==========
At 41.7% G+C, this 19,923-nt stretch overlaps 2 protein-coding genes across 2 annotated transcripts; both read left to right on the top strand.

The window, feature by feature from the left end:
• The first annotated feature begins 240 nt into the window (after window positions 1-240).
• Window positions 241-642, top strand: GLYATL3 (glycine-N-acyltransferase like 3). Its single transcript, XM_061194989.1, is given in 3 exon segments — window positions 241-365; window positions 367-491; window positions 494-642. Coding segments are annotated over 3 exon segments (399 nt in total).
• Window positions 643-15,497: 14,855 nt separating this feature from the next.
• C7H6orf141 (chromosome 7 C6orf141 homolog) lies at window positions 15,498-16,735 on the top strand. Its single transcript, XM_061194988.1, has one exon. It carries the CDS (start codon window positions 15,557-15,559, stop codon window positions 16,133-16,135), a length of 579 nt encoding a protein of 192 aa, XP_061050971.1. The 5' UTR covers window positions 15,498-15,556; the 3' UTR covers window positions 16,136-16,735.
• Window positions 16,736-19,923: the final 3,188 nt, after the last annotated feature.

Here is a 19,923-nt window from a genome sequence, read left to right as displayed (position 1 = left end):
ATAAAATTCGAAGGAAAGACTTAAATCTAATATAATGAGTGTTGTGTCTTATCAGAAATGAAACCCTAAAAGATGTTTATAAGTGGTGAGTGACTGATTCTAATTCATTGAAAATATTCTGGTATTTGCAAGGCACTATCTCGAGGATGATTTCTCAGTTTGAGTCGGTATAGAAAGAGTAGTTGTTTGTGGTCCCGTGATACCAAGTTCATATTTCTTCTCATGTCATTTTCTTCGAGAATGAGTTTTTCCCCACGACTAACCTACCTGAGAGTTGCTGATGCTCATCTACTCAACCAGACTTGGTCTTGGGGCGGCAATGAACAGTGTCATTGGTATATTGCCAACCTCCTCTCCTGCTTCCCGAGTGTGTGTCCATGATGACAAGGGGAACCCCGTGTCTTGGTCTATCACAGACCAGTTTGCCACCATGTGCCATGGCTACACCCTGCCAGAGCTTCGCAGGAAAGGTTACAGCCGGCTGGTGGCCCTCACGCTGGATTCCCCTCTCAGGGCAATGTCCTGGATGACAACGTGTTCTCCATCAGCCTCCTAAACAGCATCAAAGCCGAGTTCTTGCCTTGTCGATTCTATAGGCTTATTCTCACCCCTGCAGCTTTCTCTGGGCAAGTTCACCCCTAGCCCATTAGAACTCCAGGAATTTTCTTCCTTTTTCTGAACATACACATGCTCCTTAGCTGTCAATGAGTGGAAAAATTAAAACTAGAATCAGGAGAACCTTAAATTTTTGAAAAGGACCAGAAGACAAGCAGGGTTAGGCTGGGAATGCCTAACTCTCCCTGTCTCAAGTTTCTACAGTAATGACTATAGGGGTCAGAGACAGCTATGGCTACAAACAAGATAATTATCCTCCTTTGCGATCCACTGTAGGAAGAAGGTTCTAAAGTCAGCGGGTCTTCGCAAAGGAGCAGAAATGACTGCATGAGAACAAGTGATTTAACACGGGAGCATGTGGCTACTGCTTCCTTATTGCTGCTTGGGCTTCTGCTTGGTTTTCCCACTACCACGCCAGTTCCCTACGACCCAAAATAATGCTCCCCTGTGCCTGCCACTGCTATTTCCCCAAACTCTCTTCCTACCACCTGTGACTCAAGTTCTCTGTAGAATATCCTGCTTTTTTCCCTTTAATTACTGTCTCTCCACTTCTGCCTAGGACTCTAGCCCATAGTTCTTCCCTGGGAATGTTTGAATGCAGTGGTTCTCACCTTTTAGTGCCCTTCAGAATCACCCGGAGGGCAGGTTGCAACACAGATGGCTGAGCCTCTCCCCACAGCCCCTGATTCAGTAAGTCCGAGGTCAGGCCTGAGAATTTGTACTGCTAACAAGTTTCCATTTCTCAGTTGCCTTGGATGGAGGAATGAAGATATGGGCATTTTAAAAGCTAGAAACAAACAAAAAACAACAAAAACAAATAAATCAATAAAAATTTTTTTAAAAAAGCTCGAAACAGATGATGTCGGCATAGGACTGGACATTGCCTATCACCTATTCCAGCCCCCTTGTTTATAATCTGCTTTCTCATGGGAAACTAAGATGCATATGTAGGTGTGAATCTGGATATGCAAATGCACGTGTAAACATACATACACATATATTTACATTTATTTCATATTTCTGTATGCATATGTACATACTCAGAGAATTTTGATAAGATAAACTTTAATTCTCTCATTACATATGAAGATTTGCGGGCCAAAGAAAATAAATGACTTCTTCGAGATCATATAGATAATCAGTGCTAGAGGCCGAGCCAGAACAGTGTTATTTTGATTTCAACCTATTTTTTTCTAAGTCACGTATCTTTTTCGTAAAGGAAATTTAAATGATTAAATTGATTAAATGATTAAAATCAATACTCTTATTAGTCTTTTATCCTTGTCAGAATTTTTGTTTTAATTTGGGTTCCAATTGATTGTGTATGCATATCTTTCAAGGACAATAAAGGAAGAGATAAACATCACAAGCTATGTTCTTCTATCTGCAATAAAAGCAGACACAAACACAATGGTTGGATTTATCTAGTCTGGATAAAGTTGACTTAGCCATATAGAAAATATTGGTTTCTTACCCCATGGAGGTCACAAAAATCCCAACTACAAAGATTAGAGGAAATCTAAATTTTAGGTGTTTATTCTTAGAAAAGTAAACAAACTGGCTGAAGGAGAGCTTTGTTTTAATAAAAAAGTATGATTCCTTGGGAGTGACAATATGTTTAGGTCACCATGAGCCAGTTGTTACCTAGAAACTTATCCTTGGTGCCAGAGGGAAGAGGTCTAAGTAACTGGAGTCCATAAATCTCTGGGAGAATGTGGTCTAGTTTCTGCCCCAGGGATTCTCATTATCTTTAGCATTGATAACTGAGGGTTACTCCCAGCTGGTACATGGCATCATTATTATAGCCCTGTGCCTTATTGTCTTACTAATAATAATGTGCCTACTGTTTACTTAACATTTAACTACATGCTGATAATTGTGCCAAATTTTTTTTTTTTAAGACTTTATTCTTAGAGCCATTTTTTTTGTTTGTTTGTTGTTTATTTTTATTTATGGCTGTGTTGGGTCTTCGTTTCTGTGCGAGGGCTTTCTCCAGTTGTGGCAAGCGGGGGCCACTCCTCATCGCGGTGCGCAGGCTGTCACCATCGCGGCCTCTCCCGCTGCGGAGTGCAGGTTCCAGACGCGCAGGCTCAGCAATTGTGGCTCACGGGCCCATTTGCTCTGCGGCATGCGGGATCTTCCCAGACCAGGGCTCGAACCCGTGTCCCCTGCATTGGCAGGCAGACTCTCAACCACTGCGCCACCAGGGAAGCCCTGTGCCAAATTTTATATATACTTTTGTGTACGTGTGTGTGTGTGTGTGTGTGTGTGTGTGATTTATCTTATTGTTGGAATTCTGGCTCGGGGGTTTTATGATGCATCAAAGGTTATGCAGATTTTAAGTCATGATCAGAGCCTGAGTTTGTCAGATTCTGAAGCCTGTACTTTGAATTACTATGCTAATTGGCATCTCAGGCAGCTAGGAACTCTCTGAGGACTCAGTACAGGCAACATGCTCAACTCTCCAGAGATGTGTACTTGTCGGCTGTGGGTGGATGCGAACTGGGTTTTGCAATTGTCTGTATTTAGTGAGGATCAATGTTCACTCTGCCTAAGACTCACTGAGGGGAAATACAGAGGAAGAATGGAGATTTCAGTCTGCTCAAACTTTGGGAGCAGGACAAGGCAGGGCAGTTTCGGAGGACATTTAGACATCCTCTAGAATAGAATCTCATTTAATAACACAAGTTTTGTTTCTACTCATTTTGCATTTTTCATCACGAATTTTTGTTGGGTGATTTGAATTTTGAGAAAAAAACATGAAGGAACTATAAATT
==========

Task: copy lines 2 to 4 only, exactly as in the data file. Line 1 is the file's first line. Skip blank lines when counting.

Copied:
The window, feature by feature from the left end:
• The first annotated feature begins 240 nt into the window (after window positions 1-240).
• Window positions 241-642, top strand: GLYATL3 (glycine-N-acyltransferase like 3). Its single transcript, XM_061194989.1, is given in 3 exon segments — window positions 241-365; window positions 367-491; window positions 494-642. Coding segments are annotated over 3 exon segments (399 nt in total).